The popularity of many of the HGTV home fix-up shows has spawned a host of amateur DIYers and led to a host of DIY disasters. As a Realtor I end up showing a fair number of these failed projects, many of them in foreclosure. The problem is that the would-be fixer –uppers were people who didn’t KWYD (know what you’re doing).

It all looks so easy on TV, especially the demo parts where the TV personalities seem to be having fun knocking down walls to “open up rooms”. On a few of these “reality TV” shows they at least show the unexpected that can be discovered during the demo phase – the pipes that were running behind the walls or the shoddy wiring that is really a fire hazard or maybe they “discover” that the wall was load bearing after all and needs a major engineered beam to hold the second floor up. Many DIYers often hit those problems and more, plus they discover that demolition work is not fun – it’s sweaty, dirty, hard work and disposing of the resulting waste materials can be expensive, especially  in older (or historic)  homes that may still contain hazardous materials that were in common use years ago. In Michigan, for instance, there is only one dump left open that will accept asbestos waste and it is expensive if you have asbestos waste.  If you’re planning to “open up the floor plan” as part of your renovation; in order to avoid having your house cave in upon itself, get the advice of a good structural engineer before you start knocking walls down.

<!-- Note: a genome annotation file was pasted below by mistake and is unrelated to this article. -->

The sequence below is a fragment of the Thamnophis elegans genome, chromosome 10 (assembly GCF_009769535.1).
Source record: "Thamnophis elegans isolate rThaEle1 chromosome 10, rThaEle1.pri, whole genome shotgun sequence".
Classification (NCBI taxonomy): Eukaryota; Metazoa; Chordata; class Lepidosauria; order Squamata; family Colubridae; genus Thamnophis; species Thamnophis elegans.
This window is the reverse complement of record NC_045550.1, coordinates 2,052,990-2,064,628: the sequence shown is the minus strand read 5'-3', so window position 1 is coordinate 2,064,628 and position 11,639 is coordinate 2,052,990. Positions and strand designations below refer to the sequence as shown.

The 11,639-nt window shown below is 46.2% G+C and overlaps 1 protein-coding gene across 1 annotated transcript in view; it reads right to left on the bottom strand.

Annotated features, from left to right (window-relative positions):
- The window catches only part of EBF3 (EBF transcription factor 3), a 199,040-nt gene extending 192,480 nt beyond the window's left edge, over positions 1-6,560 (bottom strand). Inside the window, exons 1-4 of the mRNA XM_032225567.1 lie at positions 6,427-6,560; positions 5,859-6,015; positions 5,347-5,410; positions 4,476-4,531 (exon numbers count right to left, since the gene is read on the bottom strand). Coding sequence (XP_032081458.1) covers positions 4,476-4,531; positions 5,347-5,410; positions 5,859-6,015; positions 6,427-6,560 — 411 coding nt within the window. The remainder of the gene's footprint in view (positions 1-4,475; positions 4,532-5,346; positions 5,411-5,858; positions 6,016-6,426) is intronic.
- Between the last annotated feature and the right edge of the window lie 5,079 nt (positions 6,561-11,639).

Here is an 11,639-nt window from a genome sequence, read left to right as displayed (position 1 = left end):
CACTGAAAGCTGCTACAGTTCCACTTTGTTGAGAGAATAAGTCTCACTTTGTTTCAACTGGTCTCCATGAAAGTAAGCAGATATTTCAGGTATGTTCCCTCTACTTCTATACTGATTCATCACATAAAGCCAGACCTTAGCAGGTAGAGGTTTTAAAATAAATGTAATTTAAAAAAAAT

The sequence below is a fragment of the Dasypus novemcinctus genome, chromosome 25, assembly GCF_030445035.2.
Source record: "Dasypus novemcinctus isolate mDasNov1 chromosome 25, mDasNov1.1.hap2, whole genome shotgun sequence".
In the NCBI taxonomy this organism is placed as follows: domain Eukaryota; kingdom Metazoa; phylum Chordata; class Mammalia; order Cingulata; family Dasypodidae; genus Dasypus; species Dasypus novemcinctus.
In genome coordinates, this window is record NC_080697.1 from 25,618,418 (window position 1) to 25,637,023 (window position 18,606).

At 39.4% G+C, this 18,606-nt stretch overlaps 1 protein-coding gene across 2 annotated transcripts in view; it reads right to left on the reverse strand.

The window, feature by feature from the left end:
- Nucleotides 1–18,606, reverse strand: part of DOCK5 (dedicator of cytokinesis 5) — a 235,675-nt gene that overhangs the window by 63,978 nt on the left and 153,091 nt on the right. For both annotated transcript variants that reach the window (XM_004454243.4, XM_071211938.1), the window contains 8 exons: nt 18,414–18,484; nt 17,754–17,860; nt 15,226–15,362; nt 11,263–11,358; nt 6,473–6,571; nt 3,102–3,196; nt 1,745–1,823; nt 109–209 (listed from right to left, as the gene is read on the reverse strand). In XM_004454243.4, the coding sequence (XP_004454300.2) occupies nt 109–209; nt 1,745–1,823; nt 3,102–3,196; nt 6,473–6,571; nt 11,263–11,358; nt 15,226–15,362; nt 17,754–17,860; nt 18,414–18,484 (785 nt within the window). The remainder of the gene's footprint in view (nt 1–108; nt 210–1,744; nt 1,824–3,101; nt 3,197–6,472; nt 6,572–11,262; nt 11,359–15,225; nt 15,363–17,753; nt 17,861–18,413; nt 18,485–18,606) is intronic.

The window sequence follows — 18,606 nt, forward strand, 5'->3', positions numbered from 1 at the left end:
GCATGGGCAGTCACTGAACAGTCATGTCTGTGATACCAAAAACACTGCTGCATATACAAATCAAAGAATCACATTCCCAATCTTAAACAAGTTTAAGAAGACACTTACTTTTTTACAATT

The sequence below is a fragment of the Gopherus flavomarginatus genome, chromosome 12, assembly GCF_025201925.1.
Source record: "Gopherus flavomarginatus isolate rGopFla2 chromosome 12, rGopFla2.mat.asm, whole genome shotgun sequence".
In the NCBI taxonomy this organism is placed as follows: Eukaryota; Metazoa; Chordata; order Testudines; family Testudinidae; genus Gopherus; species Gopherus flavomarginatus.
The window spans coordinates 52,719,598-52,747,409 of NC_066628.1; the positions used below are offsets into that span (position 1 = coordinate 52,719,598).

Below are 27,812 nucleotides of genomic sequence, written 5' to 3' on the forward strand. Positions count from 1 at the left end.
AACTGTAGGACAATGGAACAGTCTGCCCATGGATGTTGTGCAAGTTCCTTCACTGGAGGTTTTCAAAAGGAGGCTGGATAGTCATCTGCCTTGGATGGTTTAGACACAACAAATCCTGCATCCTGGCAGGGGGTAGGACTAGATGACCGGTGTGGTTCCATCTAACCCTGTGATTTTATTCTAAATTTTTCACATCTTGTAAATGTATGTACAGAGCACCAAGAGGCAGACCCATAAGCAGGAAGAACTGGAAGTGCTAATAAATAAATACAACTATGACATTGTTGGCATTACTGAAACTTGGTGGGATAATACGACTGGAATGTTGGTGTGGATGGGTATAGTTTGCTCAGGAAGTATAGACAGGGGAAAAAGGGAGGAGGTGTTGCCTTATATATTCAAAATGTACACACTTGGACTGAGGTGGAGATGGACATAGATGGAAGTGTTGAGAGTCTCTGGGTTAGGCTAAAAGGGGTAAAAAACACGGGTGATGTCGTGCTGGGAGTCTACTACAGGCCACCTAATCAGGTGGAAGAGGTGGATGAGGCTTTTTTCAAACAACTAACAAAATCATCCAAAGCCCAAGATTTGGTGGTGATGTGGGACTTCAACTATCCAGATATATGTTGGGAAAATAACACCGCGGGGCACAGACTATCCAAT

Once they get to the actual renovation work, many DIYers discover that they don’t have the proper tools. In some cases those tools might be rented, but in many cases they have to be bought, which is just another unplanned expense. Learning how to properly use those special tools can be frustrating, time consuming and perhaps even dangerous. Big wood or tile saws are serious tools that can bite the user. Before you even start a DIY project you should inventory the tools that you have and compare that to those that will be needed. You can get an idea about the needed tools by reading remodeling books. You might be able to get a good handle on the cost and skill needed to properly use those tools by attending one of the demonstration programs at your local Home Depot or Lowes store. Some even have some hands on training time.